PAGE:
Architect Herbert C. Chivers designed the tower, which springs from a limestone base and features buff-colored brick walls alternating with large, stacked windows framed by terra cotta ornament. Inside, an impressive marble staircase connects first- and second-floor offices surrounding a central rotunda. To attract attention, Lewis had a large searchlight installed on an elevator that rises out of the domed roof, sweeping it across the fairgrounds of the 1904 World's Fair in nearby Forest Park. It was great promotion, and tours were offered of the building and the adjacent printing plant.
In 1910, more than 1,000 suffragettes converged in University City for the first national convention of the American Woman's League. The general sessions were packed into a large domed room on the top floor of the building. Lewis had helped to organize the League, but the rapid rise of the organization, which helped to prop up Lewis' business, was not enough to sustain him. Before long, Lewis' empire went bankrupt and the League was disbanded. The building sat vacant, then was taken over by University City in 1930 to serve as its city hall.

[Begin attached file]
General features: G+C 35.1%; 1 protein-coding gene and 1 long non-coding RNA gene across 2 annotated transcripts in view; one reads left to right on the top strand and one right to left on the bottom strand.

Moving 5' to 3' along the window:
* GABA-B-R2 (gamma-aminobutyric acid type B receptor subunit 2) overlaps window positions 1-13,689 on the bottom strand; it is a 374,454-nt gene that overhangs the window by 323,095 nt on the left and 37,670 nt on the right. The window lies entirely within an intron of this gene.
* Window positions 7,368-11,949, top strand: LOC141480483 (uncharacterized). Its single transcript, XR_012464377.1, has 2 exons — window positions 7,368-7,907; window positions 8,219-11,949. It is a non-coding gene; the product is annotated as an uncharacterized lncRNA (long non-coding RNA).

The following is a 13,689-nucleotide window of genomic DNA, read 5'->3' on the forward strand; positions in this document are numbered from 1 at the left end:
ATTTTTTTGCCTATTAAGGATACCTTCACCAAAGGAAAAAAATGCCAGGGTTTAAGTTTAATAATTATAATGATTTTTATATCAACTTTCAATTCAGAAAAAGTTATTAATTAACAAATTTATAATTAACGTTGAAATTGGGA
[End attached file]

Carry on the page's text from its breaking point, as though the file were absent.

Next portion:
While the building was in good shape structurally, the exterior was showing signs of serious wear and tear. Trivers Associates senior architect Bill Chilton says the building had been spot tuck-pointed over the years, but a visual survey of the façade revealed many new locations where the mortar was cracked, loose, or missing. When the contractor arrived to start repointing the bricks, the problem grew in scope. "They tuck-pointed the whole building exterior," says Chilton, "which is wonderful, because it will last a lifetime." In addition, the front steps, made of Indiana limestone, were badly worn and poorly patched. New slabs of stone were ordered and—to help gain a LEED point for construction waste management—the old steps were crushed and recycled as gravel.